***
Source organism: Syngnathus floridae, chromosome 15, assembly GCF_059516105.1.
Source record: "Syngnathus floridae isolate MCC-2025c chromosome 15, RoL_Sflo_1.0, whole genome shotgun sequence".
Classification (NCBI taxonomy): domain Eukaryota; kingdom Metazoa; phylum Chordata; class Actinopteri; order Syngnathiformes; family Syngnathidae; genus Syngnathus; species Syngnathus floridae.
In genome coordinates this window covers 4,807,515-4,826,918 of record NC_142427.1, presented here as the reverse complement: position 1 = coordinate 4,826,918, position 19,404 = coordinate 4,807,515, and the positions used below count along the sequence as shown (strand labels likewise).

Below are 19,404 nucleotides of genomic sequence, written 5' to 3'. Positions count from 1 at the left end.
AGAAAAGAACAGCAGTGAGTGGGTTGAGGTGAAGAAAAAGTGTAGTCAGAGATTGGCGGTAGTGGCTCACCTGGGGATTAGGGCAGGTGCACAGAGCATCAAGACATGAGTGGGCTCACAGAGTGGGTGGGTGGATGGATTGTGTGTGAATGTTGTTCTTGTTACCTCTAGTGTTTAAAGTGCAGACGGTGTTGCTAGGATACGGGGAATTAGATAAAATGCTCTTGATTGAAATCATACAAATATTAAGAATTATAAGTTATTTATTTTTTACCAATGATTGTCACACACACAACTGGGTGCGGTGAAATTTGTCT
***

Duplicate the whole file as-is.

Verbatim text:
Source organism: Syngnathus floridae, chromosome 15, assembly GCF_059516105.1.
Source record: "Syngnathus floridae isolate MCC-2025c chromosome 15, RoL_Sflo_1.0, whole genome shotgun sequence".
Classification (NCBI taxonomy): domain Eukaryota; kingdom Metazoa; phylum Chordata; class Actinopteri; order Syngnathiformes; family Syngnathidae; genus Syngnathus; species Syngnathus floridae.
In genome coordinates this window covers 4,807,515-4,826,918 of record NC_142427.1, presented here as the reverse complement: position 1 = coordinate 4,826,918, position 19,404 = coordinate 4,807,515, and the positions used below count along the sequence as shown (strand labels likewise).

Below are 19,404 nucleotides of genomic sequence, written 5' to 3'. Positions count from 1 at the left end.
AGAAAAGAACAGCAGTGAGTGGGTTGAGGTGAAGAAAAAGTGTAGTCAGAGATTGGCGGTAGTGGCTCACCTGGGGATTAGGGCAGGTGCACAGAGCATCAAGACATGAGTGGGCTCACAGAGTGGGTGGGTGGATGGATTGTGTGTGAATGTTGTTCTTGTTACCTCTAGTGTTTAAAGTGCAGACGGTGTTGCTAGGATACGGGGAATTAGATAAAATGCTCTTGATTGAAATCATACAAATATTAAGAATTATAAGTTATTTATTTTTTACCAATGATTGTCACACACACAACTGGGTGCGGTGAAATTTGTCT